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die, in impenitency and unbelief, unawakened, unpardoned, un blest (Rom. viii., 13; John viii., 24); that if you look to be saved, you must repent, and believe the gospel, (Luke xiii., 5; Acts xiii., 39,) must be born again of God's Holy Spirit, whose sanctifying influence must produce in you an inward, outward, and radical change of heart and life, causing you to hate all sin, inclining you to deny all ungodliness and sinful lusts, and to live soberly, righteously, and godly, in this present world, and persuading you to set your affections upon things above, always bearing in mind how short our time is for the great work of saving the soul, and how awful the bare idea of forfeiting the glories of a blissful eternity for any or all of the short-lived pleasures and sinful gratifications of the things of time and sense (John iii., 7; Mat. xvii., 3; Col. iii., 5; Rom. xiii., 11 -14.)

Another object of my desire to be spiritually useful to you, has been, Sabbath after Sabbath, and day after day, to help you that are parents to teach your children the fear of the Lord, and to bring them up in the nurture and admonition of his holy laws, (Deut. iv., 7: Eph. vi., 4,) to love the God who made them, the Saviour who redeems them, and the Holy Ghost who sanctifies them ; to instruct them in the saving truths of the gospel, how sinful they are by nature, and how they must be saved by grace ; to teach them, especially, to read the word of God, the book of salvation, with serious prayer and diligent attention ; to shew them how they are to escape the snares of the world, the flesh, and the devil ; how careful they ought to be to watch against their besetting sins, unruly passions, and unholy tempers,pride, vanity,foolish finery of dress,lying, quarrelling, fretfulness, stubborness, selfishness, and disobedience; to impress upon their young minds, particularly, their duty towards God, and towards their neighbour, in that part of our church catechism which so fully and so scripturally expounds these most essential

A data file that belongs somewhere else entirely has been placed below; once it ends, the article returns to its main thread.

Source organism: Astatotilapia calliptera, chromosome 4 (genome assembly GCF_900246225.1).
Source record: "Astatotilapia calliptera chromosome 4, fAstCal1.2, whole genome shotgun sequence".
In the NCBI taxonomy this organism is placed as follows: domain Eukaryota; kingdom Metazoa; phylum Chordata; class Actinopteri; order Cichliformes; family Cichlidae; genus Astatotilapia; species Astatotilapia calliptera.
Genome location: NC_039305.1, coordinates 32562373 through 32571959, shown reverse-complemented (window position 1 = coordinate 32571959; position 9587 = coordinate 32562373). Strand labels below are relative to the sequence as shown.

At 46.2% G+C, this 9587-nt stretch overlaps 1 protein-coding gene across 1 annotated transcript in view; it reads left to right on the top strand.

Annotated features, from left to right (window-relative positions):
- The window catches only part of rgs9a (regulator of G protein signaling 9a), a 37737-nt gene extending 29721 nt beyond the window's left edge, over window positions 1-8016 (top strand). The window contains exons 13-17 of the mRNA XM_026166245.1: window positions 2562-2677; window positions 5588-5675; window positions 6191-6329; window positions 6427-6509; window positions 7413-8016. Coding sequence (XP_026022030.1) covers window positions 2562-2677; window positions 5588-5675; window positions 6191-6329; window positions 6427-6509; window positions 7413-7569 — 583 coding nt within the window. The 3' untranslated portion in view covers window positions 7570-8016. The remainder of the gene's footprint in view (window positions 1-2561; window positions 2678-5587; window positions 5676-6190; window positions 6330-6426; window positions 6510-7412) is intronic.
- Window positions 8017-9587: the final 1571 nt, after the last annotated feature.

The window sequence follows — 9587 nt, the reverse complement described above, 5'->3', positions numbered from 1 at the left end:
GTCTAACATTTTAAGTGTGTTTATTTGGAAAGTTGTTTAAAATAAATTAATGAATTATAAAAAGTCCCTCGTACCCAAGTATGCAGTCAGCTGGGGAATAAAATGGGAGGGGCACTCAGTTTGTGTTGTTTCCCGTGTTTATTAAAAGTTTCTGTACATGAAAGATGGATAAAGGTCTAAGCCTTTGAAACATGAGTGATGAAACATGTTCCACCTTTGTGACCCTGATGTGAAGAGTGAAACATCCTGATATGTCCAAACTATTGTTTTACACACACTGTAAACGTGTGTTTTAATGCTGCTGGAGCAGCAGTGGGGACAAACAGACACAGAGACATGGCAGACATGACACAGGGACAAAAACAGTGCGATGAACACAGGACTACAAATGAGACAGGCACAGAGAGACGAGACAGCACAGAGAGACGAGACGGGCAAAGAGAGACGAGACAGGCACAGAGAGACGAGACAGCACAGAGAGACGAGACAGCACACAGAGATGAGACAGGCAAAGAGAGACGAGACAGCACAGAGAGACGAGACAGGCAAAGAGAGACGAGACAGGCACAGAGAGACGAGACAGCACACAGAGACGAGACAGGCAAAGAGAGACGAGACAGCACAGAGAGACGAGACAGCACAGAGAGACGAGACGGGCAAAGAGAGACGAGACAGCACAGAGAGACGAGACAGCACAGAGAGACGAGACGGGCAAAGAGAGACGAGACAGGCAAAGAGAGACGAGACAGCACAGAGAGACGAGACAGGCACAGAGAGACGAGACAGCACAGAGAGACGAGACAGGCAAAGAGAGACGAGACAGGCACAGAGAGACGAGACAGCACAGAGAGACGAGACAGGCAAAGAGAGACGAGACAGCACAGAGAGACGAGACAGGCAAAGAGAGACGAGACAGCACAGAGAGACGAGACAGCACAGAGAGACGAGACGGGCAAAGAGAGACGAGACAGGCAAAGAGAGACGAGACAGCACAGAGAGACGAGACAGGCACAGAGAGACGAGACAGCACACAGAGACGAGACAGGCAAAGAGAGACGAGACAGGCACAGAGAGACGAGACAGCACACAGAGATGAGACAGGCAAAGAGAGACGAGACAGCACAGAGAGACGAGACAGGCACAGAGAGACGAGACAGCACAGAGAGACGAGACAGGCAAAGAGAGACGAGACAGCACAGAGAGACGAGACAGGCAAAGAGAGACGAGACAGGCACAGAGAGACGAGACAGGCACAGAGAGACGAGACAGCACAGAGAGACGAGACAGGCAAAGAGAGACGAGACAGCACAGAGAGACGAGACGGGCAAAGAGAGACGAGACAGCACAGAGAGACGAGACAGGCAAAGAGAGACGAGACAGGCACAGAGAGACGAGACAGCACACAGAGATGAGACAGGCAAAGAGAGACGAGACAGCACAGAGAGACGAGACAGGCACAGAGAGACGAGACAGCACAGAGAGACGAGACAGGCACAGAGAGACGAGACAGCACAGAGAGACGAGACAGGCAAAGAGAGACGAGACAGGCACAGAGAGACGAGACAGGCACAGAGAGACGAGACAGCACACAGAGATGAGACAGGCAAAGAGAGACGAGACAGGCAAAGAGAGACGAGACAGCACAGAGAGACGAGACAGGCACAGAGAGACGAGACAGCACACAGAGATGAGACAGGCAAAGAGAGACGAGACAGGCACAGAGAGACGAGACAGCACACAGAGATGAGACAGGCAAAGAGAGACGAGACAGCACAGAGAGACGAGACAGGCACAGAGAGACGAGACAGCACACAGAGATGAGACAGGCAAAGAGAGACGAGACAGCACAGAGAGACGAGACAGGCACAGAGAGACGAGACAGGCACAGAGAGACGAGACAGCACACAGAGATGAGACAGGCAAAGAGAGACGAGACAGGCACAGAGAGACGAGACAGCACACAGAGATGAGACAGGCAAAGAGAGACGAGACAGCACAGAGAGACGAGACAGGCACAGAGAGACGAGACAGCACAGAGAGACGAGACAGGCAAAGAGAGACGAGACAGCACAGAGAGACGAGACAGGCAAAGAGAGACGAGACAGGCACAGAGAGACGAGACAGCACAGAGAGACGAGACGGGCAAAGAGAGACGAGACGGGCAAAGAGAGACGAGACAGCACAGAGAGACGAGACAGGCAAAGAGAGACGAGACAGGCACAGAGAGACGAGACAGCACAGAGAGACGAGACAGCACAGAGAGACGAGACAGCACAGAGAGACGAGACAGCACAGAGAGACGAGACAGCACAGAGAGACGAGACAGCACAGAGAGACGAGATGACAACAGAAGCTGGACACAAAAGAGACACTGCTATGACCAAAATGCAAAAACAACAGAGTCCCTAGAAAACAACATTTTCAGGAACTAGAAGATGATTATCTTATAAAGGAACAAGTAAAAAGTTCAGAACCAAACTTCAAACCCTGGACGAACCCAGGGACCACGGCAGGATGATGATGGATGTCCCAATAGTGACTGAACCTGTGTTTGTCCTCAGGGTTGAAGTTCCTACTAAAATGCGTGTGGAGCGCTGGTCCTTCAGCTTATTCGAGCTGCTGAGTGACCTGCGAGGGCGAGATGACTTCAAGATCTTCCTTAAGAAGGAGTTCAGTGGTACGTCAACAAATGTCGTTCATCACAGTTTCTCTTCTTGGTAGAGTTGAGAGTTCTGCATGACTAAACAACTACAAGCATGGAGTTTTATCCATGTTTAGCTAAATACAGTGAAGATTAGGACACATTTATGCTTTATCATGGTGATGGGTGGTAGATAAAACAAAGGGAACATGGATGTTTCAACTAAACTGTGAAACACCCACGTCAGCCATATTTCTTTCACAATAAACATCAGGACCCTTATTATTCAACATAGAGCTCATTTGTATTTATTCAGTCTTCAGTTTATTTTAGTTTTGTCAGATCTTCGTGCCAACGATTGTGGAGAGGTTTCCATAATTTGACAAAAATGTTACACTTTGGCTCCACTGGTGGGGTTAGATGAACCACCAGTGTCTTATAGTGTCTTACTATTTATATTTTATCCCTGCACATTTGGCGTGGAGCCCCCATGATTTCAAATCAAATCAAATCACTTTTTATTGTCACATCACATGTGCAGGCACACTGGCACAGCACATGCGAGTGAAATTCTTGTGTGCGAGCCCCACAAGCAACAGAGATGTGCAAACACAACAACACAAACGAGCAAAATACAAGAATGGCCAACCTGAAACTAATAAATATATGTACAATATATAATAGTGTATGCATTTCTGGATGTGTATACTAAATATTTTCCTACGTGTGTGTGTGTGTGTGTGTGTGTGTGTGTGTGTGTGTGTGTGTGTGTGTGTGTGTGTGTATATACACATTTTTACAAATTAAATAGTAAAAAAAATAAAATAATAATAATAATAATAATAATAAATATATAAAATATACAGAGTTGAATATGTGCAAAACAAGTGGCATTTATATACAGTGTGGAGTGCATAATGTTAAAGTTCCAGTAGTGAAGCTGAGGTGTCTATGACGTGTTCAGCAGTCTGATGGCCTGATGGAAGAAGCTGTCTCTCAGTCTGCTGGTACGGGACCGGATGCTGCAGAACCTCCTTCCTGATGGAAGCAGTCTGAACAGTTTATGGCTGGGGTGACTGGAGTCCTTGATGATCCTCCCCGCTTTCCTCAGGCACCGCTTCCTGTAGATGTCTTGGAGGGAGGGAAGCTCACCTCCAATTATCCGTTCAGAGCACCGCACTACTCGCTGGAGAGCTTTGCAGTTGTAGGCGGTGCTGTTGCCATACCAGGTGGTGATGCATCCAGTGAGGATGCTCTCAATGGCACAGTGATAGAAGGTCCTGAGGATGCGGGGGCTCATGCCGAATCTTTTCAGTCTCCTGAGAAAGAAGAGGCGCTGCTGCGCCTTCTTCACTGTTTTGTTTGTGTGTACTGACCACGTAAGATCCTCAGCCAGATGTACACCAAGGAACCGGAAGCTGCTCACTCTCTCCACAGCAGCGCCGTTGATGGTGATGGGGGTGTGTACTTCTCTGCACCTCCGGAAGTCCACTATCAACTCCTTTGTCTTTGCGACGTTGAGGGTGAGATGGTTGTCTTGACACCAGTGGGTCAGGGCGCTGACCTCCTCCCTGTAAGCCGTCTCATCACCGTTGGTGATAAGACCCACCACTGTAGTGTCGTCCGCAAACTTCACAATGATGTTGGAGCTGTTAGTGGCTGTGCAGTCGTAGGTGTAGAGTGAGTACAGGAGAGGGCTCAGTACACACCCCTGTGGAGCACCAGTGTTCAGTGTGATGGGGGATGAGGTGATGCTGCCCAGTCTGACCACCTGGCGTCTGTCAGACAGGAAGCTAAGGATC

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doctrines ; to teach them habits of order and regularity; and to be diligent and attentive in everything lawful, that so they may serve their Creator in the days of their youth, be useful in their day and generation, " and adorn the doctrine of God our Saviour in all things.”

To visit you, also, especially in seasons of sickness, distress, and affliction, and to administer to your temporal wants as far I could, in which I am most grateful to acknowledge the unlooked for assistance of kind and considerate friends, has been, I trust, an important part of my ministerial duties. To believers it has ever been a delight and satisfaction to me to speak of the blessed promises of scripture, and to present to you the consolations and encouragements therein so graciously offered to all penitent sinners, and to exhort such not to be faint or weary in their minds when in trouble and affliction ; but to dwell on the unspeakable blessings in store for those who love the Lord Jesus in sincerity and truth; ever to remember that, “whom the Lord loveth, he chasteneth, and scourgeth every son whom he receiveth ;” and to persevere in the path that leads to heaven, whilst “pressing towards the mark for the prize of the high calling of God in Christ Jesus,” and manfully fighting under the banner of the Great Captain of our salvation, as his faithful soldiers and servants, unto death (2 Peter i., 4; 1 Peter ii., 7; 1 Tim. vi., 12; James i., 12.)

The blessed and animating assurance of our suffering and sympathising Lord and Master, “who was, in all points, tempted like as we are, and who bore our infirmities, and carried our sorrows, "" that he that endureth unto the end shall be saved,is so comforting, and so encouraging a principle, that it constrains the believer to esteem every affliction to be light, as shared for Christ's sake, and to reckon that all the possible sufferings of this present time are not worthy to be compared with the sure glories which shall be revealed in him,